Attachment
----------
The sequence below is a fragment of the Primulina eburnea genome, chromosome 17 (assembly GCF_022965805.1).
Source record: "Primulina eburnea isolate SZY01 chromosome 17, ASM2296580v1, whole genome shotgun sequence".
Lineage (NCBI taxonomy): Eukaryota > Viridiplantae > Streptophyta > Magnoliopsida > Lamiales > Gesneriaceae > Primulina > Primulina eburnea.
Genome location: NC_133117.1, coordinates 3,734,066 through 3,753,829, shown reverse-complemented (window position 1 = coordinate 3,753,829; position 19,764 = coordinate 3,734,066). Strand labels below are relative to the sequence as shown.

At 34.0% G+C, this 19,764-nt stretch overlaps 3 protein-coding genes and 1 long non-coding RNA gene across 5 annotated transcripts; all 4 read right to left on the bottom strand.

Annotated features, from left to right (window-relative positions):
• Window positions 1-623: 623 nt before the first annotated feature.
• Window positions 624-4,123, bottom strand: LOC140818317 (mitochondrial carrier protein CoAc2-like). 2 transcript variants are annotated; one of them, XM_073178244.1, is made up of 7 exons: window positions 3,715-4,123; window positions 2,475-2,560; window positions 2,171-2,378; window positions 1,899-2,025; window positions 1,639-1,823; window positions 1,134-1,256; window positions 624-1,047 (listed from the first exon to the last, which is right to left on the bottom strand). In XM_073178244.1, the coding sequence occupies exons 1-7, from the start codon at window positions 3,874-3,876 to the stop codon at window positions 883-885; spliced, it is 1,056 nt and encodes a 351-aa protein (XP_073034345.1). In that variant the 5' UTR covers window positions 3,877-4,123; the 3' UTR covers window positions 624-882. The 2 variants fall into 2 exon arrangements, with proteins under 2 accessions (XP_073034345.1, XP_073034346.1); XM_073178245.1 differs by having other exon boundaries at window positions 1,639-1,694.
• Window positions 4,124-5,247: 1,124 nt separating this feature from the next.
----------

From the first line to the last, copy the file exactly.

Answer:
The sequence below is a fragment of the Primulina eburnea genome, chromosome 17 (assembly GCF_022965805.1).
Source record: "Primulina eburnea isolate SZY01 chromosome 17, ASM2296580v1, whole genome shotgun sequence".
Lineage (NCBI taxonomy): Eukaryota > Viridiplantae > Streptophyta > Magnoliopsida > Lamiales > Gesneriaceae > Primulina > Primulina eburnea.
Genome location: NC_133117.1, coordinates 3,734,066 through 3,753,829, shown reverse-complemented (window position 1 = coordinate 3,753,829; position 19,764 = coordinate 3,734,066). Strand labels below are relative to the sequence as shown.

At 34.0% G+C, this 19,764-nt stretch overlaps 3 protein-coding genes and 1 long non-coding RNA gene across 5 annotated transcripts; all 4 read right to left on the bottom strand.

Annotated features, from left to right (window-relative positions):
• Window positions 1-623: 623 nt before the first annotated feature.
• Window positions 624-4,123, bottom strand: LOC140818317 (mitochondrial carrier protein CoAc2-like). 2 transcript variants are annotated; one of them, XM_073178244.1, is made up of 7 exons: window positions 3,715-4,123; window positions 2,475-2,560; window positions 2,171-2,378; window positions 1,899-2,025; window positions 1,639-1,823; window positions 1,134-1,256; window positions 624-1,047 (listed from the first exon to the last, which is right to left on the bottom strand). In XM_073178244.1, the coding sequence occupies exons 1-7, from the start codon at window positions 3,874-3,876 to the stop codon at window positions 883-885; spliced, it is 1,056 nt and encodes a 351-aa protein (XP_073034345.1). In that variant the 5' UTR covers window positions 3,877-4,123; the 3' UTR covers window positions 624-882. The 2 variants fall into 2 exon arrangements, with proteins under 2 accessions (XP_073034345.1, XP_073034346.1); XM_073178245.1 differs by having other exon boundaries at window positions 1,639-1,694.
• Window positions 4,124-5,247: 1,124 nt separating this feature from the next.